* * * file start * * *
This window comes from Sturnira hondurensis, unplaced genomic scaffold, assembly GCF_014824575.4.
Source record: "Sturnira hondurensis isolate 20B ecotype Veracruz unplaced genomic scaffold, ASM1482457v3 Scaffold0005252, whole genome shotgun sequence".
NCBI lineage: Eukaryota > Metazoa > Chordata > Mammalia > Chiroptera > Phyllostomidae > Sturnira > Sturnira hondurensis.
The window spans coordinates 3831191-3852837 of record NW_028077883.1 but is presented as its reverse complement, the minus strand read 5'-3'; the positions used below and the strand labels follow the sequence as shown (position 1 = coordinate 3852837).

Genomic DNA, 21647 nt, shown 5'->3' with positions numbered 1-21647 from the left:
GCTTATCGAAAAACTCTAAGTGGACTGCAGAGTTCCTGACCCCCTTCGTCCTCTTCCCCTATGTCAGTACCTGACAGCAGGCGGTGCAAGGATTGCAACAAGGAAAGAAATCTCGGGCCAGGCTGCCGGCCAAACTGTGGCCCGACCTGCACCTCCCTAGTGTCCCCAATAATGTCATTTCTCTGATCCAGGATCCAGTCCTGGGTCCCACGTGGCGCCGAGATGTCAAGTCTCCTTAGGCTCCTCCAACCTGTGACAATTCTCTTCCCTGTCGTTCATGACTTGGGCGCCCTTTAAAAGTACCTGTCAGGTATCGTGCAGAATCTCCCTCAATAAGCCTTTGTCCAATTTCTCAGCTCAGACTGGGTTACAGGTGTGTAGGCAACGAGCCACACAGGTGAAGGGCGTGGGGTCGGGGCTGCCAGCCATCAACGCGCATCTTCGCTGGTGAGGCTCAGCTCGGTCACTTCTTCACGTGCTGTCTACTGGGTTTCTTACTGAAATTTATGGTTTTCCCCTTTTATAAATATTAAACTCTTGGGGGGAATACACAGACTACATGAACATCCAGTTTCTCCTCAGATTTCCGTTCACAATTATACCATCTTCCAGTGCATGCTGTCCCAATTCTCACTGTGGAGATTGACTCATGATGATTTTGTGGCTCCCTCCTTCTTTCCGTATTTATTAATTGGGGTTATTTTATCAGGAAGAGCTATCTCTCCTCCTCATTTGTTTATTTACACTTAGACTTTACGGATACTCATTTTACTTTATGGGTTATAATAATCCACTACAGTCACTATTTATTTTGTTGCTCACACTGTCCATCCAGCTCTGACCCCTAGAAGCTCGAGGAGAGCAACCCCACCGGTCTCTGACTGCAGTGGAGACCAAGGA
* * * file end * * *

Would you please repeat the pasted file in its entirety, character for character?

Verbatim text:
This window comes from Sturnira hondurensis, unplaced genomic scaffold, assembly GCF_014824575.4.
Source record: "Sturnira hondurensis isolate 20B ecotype Veracruz unplaced genomic scaffold, ASM1482457v3 Scaffold0005252, whole genome shotgun sequence".
NCBI lineage: Eukaryota > Metazoa > Chordata > Mammalia > Chiroptera > Phyllostomidae > Sturnira > Sturnira hondurensis.
The window spans coordinates 3831191-3852837 of record NW_028077883.1 but is presented as its reverse complement, the minus strand read 5'-3'; the positions used below and the strand labels follow the sequence as shown (position 1 = coordinate 3852837).

Genomic DNA, 21647 nt, shown 5'->3' with positions numbered 1-21647 from the left:
GCTTATCGAAAAACTCTAAGTGGACTGCAGAGTTCCTGACCCCCTTCGTCCTCTTCCCCTATGTCAGTACCTGACAGCAGGCGGTGCAAGGATTGCAACAAGGAAAGAAATCTCGGGCCAGGCTGCCGGCCAAACTGTGGCCCGACCTGCACCTCCCTAGTGTCCCCAATAATGTCATTTCTCTGATCCAGGATCCAGTCCTGGGTCCCACGTGGCGCCGAGATGTCAAGTCTCCTTAGGCTCCTCCAACCTGTGACAATTCTCTTCCCTGTCGTTCATGACTTGGGCGCCCTTTAAAAGTACCTGTCAGGTATCGTGCAGAATCTCCCTCAATAAGCCTTTGTCCAATTTCTCAGCTCAGACTGGGTTACAGGTGTGTAGGCAACGAGCCACACAGGTGAAGGGCGTGGGGTCGGGGCTGCCAGCCATCAACGCGCATCTTCGCTGGTGAGGCTCAGCTCGGTCACTTCTTCACGTGCTGTCTACTGGGTTTCTTACTGAAATTTATGGTTTTCCCCTTTTATAAATATTAAACTCTTGGGGGGAATACACAGACTACATGAACATCCAGTTTCTCCTCAGATTTCCGTTCACAATTATACCATCTTCCAGTGCATGCTGTCCCAATTCTCACTGTGGAGATTGACTCATGATGATTTTGTGGCTCCCTCCTTCTTTCCGTATTTATTAATTGGGGTTATTTTATCAGGAAGAGCTATCTCTCCTCCTCATTTGTTTATTTACACTTAGACTTTACGGATACTCATTTTACTTTATGGGTTATAATAATCCACTACAGTCACTATTTATTTTGTTGCTCACACTGTCCATCCAGCTCTGACCCCTAGAAGCTCGAGGAGAGCAACCCCACCGGTCTCTGACTGCAGTGGAGACCAAGGA